Like it or not, beef is a cornerstone of the American diet. From tacos to cheeseburgers to chili, we eat more of the stuff than almost anyone else in the world—about 58 pounds per person, per year. (The world average is just over 14 pounds.)
Despite some people's affinity for it, mounting evidence suggests that cutting back is smart for us and the planet. So, as of September 2020, Prevention's test kitchen will no longer create any new recipes containing beef. To do our part in helping our readers choose beef more mindfully, we will put our focus on other types of protein. Here’s why:
Beef poses a problem for the planet
Raising animals is an inefficient business—according to a landmark 2018 study in the journal Nature, livestock production takes up 83% of the world’s farmland, but only produces 18% of total calories and 37% of total protein. And not all of that farmland is sustainable, either: According to a 2006 study, industrialized beef production is responsible for up to 80% of deforestation in the Amazon. It’s generally harder on the planet than other animal protein sources, including pork, dairy, and poultry, though there are smaller operations that use sustainable practices such as managed grazing. (The protein sources with the least environmental toll include nuts, grains, tofu, and eggs.)
Environmental and health benefits go hand-in-hand
Red meat—which, in the United States, usually means beef—has been definitively linked to higher risks of health hazards like heart disease and cancer. And one 2019 study by researchers at the University of Minnesota connects the health of our bodies to the health of our environment.
“Foods associated with the largest negative environmental impacts—unprocessed and processed red meat—are consistently associated with the largest increases in disease risk,” the study concludes. “Thus, dietary transitions toward greater consumption of healthier foods would generally improve environmental sustainability.”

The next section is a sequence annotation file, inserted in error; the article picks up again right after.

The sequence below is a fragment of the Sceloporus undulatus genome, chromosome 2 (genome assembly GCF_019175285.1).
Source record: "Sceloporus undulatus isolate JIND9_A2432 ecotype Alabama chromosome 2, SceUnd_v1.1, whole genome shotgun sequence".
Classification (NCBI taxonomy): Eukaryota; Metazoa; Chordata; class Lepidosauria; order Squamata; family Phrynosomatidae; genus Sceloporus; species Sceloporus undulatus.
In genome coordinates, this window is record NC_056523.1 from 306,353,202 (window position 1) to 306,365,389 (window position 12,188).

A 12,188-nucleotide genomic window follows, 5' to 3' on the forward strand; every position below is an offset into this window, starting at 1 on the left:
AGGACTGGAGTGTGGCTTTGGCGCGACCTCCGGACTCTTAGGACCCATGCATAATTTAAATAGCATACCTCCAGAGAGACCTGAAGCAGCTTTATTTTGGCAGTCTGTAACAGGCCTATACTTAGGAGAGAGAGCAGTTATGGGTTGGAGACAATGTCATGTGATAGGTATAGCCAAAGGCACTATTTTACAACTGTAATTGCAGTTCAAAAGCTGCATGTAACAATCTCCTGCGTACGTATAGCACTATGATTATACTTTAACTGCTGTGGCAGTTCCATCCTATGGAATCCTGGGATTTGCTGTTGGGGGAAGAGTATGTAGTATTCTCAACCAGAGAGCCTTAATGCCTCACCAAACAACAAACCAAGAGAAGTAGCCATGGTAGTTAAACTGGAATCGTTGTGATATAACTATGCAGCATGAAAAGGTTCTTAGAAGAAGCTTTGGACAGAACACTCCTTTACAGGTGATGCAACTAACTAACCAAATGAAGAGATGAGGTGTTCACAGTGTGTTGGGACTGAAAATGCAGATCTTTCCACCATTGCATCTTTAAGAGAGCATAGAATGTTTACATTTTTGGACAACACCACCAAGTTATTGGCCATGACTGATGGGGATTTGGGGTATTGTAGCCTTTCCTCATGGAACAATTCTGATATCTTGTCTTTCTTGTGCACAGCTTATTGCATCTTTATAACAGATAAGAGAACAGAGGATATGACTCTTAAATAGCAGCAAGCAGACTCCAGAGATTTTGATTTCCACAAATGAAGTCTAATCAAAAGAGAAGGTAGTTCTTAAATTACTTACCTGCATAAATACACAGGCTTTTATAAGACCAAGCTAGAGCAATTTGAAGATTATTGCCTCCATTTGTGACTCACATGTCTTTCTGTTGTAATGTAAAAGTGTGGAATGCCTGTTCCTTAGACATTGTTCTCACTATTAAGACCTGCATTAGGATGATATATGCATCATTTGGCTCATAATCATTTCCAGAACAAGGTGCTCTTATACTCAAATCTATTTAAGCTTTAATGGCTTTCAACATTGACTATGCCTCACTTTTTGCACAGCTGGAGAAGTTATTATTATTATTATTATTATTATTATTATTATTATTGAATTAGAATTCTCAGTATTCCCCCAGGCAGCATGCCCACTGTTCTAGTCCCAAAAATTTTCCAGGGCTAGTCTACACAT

Personal change makes a difference
Sujatha Bergen, director of health campaigns at the National Resources Defense Council, says that when consumers make informed choices about beef, they can affect change on a huge scale. “If every American, on average, cut the equivalent of a burger out of their diet per week, it would be the equivalent of taking 10 million cars off the road each year,” Bergen explains. “Changing your diet is a great way to fight global warming with your fork.”
Brian Kateman, president and co-founder of the Reducetarian Foundation, places an emphasis on at least reducing the amount of meat we eat. “Buying a Tesla is not something everyone can do," he says. But "there’s plenty of opportunity for people to move meat away from the center of their plates, and make vegetables, fruits, whole grains, and legumes the stars of their meals.”
"Meat consumption isn’t an all-or-nothing premise," Kateman explains. "[You] might feel intimidated by veganism or vegetarianism, but if we can get a large majority of people to cut back by a small amount, that’s going to make an even greater difference than a small number of highly committed people going vegetarian or vegan.” And if you have the opportunity to buy from a local farmer committed to sustainable practices, that’s a strong show of support for the planet.
At Prevention, we've always focused heavily on a plant-forward diet. As we continuously evolve the trusted, science-backed content that upholds Prevention’s 70-year legacy, our goal is not to ask readers to eliminate beef from their diets, but to encourage more mindfulness of how much we consume and where it comes from, plus how it impacts the health of people and the planet today and for future generations.
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